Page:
The mood inside the Nebraska football program has changed dramatically since the start of Big Ten Conference play.
Nobody’s quite ready to call Mike Riley’s team a West Division title contender just yet. But opening conference play with wins over Rutgers and Illinois has helped the Cornhuskers build some much-needed momentum since they exited non-conference play with a home loss to Northern Illinois on Sept. 16.
Five days after the loss to the Huskies, Nebraska fired athletic director Shawn Eichorst, a Lone Rock native and former UW athletic department staffer. It left the seat under Riley, the man hired by Eichorst to help the Cornhuskers return to glory, piping hot three games into his third season in Lincoln.
But Riley and Co. caught a break from the Big Ten schedule makers. It came in the form of back-to-back games against programs in even worse shape than Nebraska, a get-well stretch that was exactly what the doctor ordered for the Cornhuskers.
“I think this team has prepared themselves in the last two weeks in a very good way to compete,” Riley said this week as Nebraska prepared for a game against the University of Wisconsin on Saturday night at Memorial Stadium.
“I would say there’s an excitement about playing football right now for them that is contagious throughout the team.”
The confidence is particularly high on defense, especially considering where it was after the first six quarters of the season.
The burning question in Lincoln heading into the season was how quickly the Cornhuskers would adapt to a new scheme after Riley’s biggest offseason move was hiring Bob Diaco as defensive coordinator and switching from the 4-3 to the 3-4.
Nebraska opened the season by allowing 497 total yards in a 43-36 win over Arkansas State. A week later, host Oregon put up 409 yards and 42 points in the first half against the Cornhuskers.
Since halftime of that game, Nebraska’s defense has allowed 23 points. That stretch helped the team climb from 122nd to 34th nationally in total defense.
“They’ve done an outstanding job these last few weeks,” UW offensive coordinator Joe Rudolph said. “You look at some of the numbers they’ve produced, I think they are getting a lot more comfortable.”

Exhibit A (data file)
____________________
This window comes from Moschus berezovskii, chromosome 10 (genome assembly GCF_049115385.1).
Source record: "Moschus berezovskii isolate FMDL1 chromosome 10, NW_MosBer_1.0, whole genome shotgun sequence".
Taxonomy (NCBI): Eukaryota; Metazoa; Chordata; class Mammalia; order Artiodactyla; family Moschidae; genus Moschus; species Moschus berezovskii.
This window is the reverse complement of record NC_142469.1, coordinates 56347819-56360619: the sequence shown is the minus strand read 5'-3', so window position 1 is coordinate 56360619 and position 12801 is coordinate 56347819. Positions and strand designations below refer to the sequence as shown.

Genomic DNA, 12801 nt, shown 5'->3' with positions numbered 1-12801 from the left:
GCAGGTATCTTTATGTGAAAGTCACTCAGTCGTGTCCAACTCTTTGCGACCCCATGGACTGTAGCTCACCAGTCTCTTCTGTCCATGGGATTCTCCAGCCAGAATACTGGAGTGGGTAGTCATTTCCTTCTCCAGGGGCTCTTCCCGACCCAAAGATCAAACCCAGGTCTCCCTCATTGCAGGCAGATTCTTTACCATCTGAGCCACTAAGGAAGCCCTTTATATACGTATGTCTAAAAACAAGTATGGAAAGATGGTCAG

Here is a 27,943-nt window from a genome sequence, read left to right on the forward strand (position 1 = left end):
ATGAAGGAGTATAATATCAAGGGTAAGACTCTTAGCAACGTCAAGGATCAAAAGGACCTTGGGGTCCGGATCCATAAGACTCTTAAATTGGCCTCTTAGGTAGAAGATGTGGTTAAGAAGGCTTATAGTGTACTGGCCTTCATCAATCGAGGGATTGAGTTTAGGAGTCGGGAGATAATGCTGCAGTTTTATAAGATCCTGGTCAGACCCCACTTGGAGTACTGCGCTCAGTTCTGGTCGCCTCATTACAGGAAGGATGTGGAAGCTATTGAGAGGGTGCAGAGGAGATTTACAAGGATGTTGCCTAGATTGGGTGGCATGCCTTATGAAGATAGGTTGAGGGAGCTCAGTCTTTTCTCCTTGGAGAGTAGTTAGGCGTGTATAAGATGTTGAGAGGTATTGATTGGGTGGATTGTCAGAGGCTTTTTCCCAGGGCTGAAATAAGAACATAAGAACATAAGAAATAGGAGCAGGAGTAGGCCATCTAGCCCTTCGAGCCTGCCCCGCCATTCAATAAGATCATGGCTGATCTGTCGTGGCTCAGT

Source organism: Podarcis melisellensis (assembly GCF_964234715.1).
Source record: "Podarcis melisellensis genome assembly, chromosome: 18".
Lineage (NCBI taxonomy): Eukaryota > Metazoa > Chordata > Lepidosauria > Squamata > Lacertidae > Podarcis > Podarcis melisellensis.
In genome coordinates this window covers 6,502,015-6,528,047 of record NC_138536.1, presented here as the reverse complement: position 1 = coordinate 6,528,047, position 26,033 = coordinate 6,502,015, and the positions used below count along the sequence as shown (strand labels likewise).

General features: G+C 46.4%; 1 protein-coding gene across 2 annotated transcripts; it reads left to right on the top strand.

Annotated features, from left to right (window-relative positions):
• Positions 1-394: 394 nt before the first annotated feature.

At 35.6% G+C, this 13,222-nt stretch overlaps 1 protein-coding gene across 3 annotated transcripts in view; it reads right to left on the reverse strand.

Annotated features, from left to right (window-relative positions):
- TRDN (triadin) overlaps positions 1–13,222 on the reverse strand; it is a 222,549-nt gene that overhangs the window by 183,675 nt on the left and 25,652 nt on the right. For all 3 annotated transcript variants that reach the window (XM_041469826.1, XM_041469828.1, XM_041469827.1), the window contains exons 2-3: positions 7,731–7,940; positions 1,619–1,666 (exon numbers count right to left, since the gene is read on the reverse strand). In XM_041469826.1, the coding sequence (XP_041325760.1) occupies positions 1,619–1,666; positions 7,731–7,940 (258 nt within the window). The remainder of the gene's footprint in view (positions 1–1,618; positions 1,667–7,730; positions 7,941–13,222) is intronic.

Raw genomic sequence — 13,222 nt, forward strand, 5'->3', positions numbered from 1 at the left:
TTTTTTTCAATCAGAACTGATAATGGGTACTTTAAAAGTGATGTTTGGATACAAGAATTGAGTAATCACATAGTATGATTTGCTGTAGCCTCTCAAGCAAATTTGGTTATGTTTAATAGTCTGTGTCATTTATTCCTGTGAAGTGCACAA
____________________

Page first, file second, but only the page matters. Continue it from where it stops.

It remains to be seen how much of the Cornhuskers’ success on defense over their past three games is real and how much of it is a mirage based on who Nebraska has played. Northern Illinois is No. 89 nationally in total offense, Rutgers is 117th and Illinois is 126th of 129 teams.
“We put together a couple of good weeks and I think it’s a testament of how we’ve come back after facing adversity,” Nebraska junior defensive lineman Mick Stoltenberg said. “Guys usually aren’t down these Mondays when we come back to work, guys are excited to get to work, they’re excited for another chance to get out on the field and show what they can do. Instead of discouraged, guys are really encouraged and excited.”
Offensively, the Cornhuskers (3-2, 2-0 Big Ten) are still a work in progress. Junior quarterback Tanner Lee had two interceptions returned for touchdowns against Northern Illinois and has thrown nine picks in all, the most in the Big Ten.
Lee, a transfer from Tulane, is coming off his best game of the season. He was 17 of 24 for 246 yards with three touchdowns at Illinois last Friday.
The Cornhuskers are 1-5 against UW since joining the Big Ten in 2011. That lone victory was a 30-27 decision in 2012 in a night game at Memorial Stadium.
Nebraska is 46-5 all-time in home night games heading into Saturday’s visit from the No. 9 Badgers (4-0, 1-0).
“To get up for this one is pretty easy,” Stoltenberg said. “You circle Wisconsin week at the beginning of the year and you know it’s coming.”
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